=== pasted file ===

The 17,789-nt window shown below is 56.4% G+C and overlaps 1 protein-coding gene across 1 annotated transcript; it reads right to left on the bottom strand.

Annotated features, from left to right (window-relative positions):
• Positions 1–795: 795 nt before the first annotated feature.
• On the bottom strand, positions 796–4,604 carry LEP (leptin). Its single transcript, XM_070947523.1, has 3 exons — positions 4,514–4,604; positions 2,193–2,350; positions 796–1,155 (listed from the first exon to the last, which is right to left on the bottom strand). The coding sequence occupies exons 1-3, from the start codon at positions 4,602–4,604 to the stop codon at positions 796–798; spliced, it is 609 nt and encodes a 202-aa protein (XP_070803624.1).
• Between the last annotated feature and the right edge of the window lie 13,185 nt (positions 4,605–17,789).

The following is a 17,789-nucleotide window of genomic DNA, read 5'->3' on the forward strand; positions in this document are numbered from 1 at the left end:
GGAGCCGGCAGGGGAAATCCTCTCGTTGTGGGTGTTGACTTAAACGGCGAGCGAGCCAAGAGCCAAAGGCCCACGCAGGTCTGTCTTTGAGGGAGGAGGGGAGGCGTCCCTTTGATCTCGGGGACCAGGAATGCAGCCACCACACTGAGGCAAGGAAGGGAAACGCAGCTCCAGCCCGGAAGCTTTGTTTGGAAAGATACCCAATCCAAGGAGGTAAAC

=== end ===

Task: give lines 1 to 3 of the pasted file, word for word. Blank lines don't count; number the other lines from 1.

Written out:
The 17,789-nt window shown below is 56.4% G+C and overlaps 1 protein-coding gene across 1 annotated transcript; it reads right to left on the bottom strand.

Annotated features, from left to right (window-relative positions):
• Positions 1–795: 795 nt before the first annotated feature.